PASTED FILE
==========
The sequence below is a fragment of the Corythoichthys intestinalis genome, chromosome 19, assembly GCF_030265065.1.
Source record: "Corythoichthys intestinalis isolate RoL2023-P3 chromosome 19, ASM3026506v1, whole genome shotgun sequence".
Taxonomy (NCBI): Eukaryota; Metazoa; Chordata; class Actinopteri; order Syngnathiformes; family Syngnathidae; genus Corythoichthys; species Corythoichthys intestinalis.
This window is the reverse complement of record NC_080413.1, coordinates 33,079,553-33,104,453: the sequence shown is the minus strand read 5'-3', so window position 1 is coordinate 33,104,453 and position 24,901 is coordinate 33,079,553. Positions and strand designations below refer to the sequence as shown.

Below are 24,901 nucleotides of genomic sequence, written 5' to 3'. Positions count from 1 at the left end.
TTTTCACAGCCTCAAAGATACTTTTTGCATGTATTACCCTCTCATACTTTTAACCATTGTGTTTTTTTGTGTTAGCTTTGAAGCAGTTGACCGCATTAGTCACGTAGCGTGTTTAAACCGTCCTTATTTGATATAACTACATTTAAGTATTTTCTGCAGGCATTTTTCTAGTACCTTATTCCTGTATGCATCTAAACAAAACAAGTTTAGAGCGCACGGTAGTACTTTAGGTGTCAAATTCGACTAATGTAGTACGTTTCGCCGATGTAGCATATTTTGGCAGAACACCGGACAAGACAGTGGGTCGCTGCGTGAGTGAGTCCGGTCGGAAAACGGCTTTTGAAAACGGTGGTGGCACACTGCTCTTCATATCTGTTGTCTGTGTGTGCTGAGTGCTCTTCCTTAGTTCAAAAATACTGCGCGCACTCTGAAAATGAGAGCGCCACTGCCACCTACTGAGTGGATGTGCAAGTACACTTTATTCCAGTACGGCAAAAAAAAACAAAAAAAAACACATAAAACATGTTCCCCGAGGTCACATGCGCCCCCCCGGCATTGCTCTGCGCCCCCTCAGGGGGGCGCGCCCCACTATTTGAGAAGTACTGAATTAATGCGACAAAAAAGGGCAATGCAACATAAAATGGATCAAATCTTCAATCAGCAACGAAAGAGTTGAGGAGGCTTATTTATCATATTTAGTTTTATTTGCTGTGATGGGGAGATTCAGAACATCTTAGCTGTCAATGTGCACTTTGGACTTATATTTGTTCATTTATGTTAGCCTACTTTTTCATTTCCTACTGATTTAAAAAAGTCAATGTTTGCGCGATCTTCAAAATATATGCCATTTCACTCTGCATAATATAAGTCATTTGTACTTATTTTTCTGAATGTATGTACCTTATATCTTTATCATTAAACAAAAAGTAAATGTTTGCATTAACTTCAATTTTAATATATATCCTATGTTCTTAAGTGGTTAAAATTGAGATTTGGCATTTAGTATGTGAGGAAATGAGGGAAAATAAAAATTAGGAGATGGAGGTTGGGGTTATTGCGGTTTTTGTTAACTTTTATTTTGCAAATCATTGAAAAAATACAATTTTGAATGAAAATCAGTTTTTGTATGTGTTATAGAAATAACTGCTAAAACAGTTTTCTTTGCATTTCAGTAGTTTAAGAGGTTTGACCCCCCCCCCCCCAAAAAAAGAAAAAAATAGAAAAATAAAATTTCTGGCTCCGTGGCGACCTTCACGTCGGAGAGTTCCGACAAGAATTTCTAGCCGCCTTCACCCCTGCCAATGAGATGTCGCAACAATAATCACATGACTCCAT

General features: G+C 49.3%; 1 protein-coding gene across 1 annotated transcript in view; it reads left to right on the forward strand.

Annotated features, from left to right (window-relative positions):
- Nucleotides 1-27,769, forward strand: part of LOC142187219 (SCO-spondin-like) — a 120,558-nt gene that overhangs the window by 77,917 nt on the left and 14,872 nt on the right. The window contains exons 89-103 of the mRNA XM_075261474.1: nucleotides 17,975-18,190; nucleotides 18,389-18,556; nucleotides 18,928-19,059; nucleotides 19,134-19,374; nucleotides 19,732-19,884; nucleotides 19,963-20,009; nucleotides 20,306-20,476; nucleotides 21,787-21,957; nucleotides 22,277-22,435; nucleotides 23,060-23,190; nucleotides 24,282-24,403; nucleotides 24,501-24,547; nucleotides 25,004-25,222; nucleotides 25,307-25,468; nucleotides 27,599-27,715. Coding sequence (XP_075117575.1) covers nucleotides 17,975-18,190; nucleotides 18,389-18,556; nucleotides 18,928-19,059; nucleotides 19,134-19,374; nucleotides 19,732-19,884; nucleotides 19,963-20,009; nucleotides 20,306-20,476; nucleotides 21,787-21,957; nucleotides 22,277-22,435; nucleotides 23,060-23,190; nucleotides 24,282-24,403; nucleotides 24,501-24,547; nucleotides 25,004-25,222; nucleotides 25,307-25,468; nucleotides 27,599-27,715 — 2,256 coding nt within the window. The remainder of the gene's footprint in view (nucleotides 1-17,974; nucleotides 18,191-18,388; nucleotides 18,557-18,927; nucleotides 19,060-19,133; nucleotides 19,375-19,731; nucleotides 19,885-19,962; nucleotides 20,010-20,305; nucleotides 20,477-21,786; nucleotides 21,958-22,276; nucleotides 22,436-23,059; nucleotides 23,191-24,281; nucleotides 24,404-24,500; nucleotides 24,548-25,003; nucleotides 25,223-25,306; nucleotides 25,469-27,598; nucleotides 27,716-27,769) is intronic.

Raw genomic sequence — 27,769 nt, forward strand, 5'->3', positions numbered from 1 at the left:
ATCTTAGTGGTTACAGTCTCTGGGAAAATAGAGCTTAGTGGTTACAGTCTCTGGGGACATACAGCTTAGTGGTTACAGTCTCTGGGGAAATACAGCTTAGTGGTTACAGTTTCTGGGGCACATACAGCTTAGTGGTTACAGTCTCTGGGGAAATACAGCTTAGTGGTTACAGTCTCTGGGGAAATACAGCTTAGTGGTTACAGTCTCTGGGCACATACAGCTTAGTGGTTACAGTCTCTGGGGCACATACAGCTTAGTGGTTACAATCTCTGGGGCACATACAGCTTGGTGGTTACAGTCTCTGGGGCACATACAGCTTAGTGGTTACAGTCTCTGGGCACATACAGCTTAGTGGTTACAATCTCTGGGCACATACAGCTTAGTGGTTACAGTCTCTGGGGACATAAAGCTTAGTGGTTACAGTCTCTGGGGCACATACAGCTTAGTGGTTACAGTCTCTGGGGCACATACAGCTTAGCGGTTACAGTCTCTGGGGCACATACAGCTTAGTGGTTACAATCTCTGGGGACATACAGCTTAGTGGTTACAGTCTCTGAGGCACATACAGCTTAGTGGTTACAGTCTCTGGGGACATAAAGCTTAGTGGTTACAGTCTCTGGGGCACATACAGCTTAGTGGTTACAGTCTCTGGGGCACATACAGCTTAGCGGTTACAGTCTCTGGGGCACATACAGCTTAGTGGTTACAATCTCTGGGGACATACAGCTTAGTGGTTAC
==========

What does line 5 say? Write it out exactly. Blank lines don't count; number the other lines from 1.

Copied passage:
Below are 24,901 nucleotides of genomic sequence, written 5' to 3'. Positions count from 1 at the left end.